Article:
The forecast had been up and down all week. Light rain, rain, heavy rain; oscillating back and forth because even with all the advances in meteorological science you still can’t say with any certainty when it’s going to rain until the day of. Even then, if the winds pushed the storm one degree North a hundred miles out that could be the difference between a drizzle and a torrential downpour.
By the day of, the forecasts were predicting almost certain rain. And maybe, maybe, there’d be a slight chance of tornadoes in New York City. I could deal with a little rain. A tornado is different, and I imagine it’d be hard to hear the music anyway through even a gale tornado. Fans were freaking out on social media. Some threatened to put their tickets up for sale; some did.
By the time the doors opened, the sky was clear. A rainbow beamed onto the stage, and the people were pouring into their seats waiting for the show to start. Then one degree. The wind shifted. It had been placid the entire time I was there, barely moving the flags that lined the stadium. Cheers came from Stage Left as a light sprinkle quickly moved in, the cheers morphed into a roar as the rain pressed harder. And when it ebbed, “that’s got to be the worst of it,” it got worse.
The start of the show got pushed back. Ten minutes, twenty minutes, until it bloomed into an hour, just sitting there in the rain because fuck it. There were times when I thought they might not be coming on at all. They covered the Grand Piano and took away the rug, guitars were shuffled away. But then he did. The rain lulled. A chorus line of water pushers pushed water away from the stage, then the rug came out, and then the tarp came off the piano, and then the band.
Paul Simon is one of the last remaining artists of the monoculture. Every generation throws a hero or two up the pop charts, and with Michael and Prince gone, Kurt left us a generation ago, we have the Boss. You have to discount McCartney and the Stones, Dylan, because even if their fans were fifteen during their prime years, they’d still be seventy now. Mr. Simon on the other hand might as well have started his career with Graceland, the massive album that brought World Music to the ears of millions of people because of the size of its success.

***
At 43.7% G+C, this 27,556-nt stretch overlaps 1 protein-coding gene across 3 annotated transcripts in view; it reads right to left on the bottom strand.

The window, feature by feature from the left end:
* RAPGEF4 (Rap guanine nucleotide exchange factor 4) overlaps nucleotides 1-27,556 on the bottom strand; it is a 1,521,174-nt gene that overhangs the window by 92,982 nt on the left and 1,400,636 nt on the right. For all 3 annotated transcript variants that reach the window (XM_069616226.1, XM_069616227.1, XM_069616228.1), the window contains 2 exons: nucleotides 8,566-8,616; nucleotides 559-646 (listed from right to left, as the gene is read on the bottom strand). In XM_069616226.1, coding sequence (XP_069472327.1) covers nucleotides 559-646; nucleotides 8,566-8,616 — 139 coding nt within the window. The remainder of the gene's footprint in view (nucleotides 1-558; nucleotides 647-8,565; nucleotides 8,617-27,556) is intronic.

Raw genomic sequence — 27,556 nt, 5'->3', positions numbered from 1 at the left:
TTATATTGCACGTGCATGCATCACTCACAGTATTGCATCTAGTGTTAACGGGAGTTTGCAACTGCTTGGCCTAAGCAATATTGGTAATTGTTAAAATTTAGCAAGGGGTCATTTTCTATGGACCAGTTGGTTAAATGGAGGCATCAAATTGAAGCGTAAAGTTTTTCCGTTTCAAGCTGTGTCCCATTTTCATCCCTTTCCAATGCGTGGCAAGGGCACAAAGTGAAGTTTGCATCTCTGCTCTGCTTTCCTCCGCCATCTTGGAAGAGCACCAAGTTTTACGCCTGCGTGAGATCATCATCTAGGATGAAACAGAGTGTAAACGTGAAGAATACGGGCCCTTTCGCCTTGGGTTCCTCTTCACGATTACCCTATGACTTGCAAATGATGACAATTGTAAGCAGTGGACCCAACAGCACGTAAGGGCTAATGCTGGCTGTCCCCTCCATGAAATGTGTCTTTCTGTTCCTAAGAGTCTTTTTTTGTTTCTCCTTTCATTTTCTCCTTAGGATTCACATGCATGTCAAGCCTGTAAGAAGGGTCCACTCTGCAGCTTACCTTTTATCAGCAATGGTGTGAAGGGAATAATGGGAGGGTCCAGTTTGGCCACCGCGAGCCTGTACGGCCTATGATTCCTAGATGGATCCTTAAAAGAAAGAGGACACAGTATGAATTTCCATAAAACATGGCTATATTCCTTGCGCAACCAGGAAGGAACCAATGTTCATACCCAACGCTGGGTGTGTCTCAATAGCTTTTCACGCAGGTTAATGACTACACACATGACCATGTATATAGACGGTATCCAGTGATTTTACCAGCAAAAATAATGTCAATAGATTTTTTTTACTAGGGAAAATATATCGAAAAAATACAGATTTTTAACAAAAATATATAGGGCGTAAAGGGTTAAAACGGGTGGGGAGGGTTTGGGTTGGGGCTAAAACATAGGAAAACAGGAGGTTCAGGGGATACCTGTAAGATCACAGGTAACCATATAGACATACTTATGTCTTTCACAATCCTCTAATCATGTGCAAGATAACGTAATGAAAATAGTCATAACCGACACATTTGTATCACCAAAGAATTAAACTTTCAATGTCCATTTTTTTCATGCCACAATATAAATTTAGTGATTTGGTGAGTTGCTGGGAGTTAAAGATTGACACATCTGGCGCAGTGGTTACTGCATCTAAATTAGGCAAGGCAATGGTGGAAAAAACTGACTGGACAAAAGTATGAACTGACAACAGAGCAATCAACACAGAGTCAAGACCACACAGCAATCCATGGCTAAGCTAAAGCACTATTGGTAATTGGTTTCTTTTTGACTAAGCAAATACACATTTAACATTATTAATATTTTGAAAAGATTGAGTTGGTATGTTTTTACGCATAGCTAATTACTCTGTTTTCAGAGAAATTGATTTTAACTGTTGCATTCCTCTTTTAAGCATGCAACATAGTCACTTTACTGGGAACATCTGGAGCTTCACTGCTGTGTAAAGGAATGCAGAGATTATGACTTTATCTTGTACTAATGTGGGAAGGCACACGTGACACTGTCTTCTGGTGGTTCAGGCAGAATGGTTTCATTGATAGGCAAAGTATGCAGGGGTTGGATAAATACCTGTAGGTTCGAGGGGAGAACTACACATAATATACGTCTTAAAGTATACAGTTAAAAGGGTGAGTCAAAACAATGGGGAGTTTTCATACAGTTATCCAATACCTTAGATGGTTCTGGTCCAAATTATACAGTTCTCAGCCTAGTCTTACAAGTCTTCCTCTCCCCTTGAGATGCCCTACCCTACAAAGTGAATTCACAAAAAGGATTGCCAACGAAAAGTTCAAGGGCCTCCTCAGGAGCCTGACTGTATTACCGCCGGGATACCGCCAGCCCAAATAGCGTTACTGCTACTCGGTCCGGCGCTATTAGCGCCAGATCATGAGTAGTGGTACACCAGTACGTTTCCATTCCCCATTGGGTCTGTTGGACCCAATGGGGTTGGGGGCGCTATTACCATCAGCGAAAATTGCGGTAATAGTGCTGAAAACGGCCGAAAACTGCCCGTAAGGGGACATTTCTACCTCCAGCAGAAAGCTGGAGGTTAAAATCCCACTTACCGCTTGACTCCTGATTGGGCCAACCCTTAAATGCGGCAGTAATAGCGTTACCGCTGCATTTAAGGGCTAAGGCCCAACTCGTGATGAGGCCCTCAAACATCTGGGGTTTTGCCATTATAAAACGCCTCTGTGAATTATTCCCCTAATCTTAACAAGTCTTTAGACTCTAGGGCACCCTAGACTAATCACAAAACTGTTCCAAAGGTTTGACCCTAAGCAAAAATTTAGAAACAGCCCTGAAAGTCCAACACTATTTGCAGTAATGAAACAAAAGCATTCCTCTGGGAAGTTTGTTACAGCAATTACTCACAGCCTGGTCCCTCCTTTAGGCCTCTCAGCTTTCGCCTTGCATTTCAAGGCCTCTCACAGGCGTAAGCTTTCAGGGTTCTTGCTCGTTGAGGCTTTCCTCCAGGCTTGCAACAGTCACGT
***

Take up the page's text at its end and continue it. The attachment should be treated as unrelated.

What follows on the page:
It was no surprise that after being played out onstage by the band, the first song he played was “The Boy in the Bubble.” Four more songs from the album would end up in the set list, the most of any album in his career. Throughout the tour, the set list featured about twenty-one songs played almost every night (Eleven played every night, Six played all but one, three songs played all but two, one played all but three shows). They were mostly upbeat songs, with mega-hits like “Slip Slidin’ Away” and “Still Crazy After All These Years” thrown in.
What made the night special (other than the rain) were those songs that he didn’t play every night. Maybe he felt pity on us for having endured the rain for so long, or maybe the rumors are true and he wanted to go out on a high note, but those songs comprised the pillars in Mr. Simon’s career. “Stranger to Stranger” from the album of the same name, which came out just a month prior, all the way back to “That’s All Right,” the early rock song that Elvis recorded on his first LP, one of those songs that put a guitar in every boy’s hand in the 1950s. But it was the last two songs that made the night.
He stood there alone, guitar in hand, as the flashes of cameras and lightning off in the distance illuminated the stage. Playing those first notes of “The Sound of Silence,” the crowd knew and took the lead vocals away from him, overpowering the sound system when he got to the line: “And in the naked light I saw/ten thousand people, maybe more.” The stadium thundered alongside the clouds.
Bringing the band out for one last song, Mr. Simon told the audience that he doesn’t sing this one often. It was the only time on tour that he played the song. In fact, Elvis had sung it more times than Mr. Simon has in forty-six years—because Graceland always looms in the background of his career. And despite a vocal performance that betrayed his age (and frankly his ability), “Bridge Over Troubled Water” will always be Art’s song.
What remained of the night was the fact that Mr. Simon said he was considering retirement. That entertainment didn’t excite him the way it used to. That the Rock and Roll of “That’s All Right” and World Music of Graceland didn’t do it for him like it used to. That this could have been his last show on American soil. That’s all right. The show was a fitting tribute to a fifty-year career. And I’m glad I was there. There have been a few times that I’ve sat out in the rain and considered it worth it. Waiting through the rain to watch Paul Simon at Forest Hills Stadium was certainly one of them.
Article: Christopher Gilson